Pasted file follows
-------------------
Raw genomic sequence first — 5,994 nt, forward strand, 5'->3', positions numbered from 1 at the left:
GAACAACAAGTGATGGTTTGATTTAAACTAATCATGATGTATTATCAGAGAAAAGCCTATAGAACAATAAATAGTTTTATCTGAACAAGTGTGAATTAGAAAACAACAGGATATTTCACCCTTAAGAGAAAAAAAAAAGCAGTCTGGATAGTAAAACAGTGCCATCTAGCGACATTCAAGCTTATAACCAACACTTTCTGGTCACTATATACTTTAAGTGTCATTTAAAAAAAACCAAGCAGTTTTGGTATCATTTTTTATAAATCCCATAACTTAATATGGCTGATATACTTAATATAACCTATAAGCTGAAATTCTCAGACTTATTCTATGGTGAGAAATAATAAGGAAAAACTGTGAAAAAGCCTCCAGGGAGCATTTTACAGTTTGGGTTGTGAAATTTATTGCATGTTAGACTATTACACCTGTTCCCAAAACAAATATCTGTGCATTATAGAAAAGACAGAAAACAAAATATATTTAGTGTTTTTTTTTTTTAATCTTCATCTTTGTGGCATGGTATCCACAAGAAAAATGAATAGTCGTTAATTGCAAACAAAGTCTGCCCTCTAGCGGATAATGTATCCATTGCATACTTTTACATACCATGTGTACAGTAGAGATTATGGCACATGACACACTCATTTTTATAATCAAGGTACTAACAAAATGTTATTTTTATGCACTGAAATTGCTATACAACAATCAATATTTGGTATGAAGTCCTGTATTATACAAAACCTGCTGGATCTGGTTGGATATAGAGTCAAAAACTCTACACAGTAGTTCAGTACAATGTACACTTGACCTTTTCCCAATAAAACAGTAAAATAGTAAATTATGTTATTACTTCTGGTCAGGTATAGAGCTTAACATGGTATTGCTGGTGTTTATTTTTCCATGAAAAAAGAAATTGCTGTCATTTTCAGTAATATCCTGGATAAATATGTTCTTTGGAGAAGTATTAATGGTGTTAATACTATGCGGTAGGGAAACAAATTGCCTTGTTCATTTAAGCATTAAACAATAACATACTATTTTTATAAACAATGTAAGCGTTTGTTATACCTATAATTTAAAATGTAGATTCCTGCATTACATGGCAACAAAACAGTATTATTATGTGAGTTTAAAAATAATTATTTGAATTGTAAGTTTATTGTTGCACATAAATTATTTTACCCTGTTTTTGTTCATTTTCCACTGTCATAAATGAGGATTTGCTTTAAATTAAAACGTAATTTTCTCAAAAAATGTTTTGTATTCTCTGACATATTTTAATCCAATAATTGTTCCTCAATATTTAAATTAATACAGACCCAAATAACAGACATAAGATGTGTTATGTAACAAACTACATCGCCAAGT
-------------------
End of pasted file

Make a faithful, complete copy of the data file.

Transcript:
Raw genomic sequence first — 5,994 nt, forward strand, 5'->3', positions numbered from 1 at the left:
GAACAACAAGTGATGGTTTGATTTAAACTAATCATGATGTATTATCAGAGAAAAGCCTATAGAACAATAAATAGTTTTATCTGAACAAGTGTGAATTAGAAAACAACAGGATATTTCACCCTTAAGAGAAAAAAAAAAGCAGTCTGGATAGTAAAACAGTGCCATCTAGCGACATTCAAGCTTATAACCAACACTTTCTGGTCACTATATACTTTAAGTGTCATTTAAAAAAAACCAAGCAGTTTTGGTATCATTTTTTATAAATCCCATAACTTAATATGGCTGATATACTTAATATAACCTATAAGCTGAAATTCTCAGACTTATTCTATGGTGAGAAATAATAAGGAAAAACTGTGAAAAAGCCTCCAGGGAGCATTTTACAGTTTGGGTTGTGAAATTTATTGCATGTTAGACTATTACACCTGTTCCCAAAACAAATATCTGTGCATTATAGAAAAGACAGAAAACAAAATATATTTAGTGTTTTTTTTTTTTAATCTTCATCTTTGTGGCATGGTATCCACAAGAAAAATGAATAGTCGTTAATTGCAAACAAAGTCTGCCCTCTAGCGGATAATGTATCCATTGCATACTTTTACATACCATGTGTACAGTAGAGATTATGGCACATGACACACTCATTTTTATAATCAAGGTACTAACAAAATGTTATTTTTATGCACTGAAATTGCTATACAACAATCAATATTTGGTATGAAGTCCTGTATTATACAAAACCTGCTGGATCTGGTTGGATATAGAGTCAAAAACTCTACACAGTAGTTCAGTACAATGTACACTTGACCTTTTCCCAATAAAACAGTAAAATAGTAAATTATGTTATTACTTCTGGTCAGGTATAGAGCTTAACATGGTATTGCTGGTGTTTATTTTTCCATGAAAAAAGAAATTGCTGTCATTTTCAGTAATATCCTGGATAAATATGTTCTTTGGAGAAGTATTAATGGTGTTAATACTATGCGGTAGGGAAACAAATTGCCTTGTTCATTTAAGCATTAAACAATAACATACTATTTTTATAAACAATGTAAGCGTTTGTTATACCTATAATTTAAAATGTAGATTCCTGCATTACATGGCAACAAAACAGTATTATTATGTGAGTTTAAAAATAATTATTTGAATTGTAAGTTTATTGTTGCACATAAATTATTTTACCCTGTTTTTGTTCATTTTCCACTGTCATAAATGAGGATTTGCTTTAAATTAAAACGTAATTTTCTCAAAAAATGTTTTGTATTCTCTGACATATTTTAATCCAATAATTGTTCCTCAATATTTAAATTAATACAGACCCAAATAACAGACATAAGATGTGTTATGTAACAAACTACATCGCCAAGT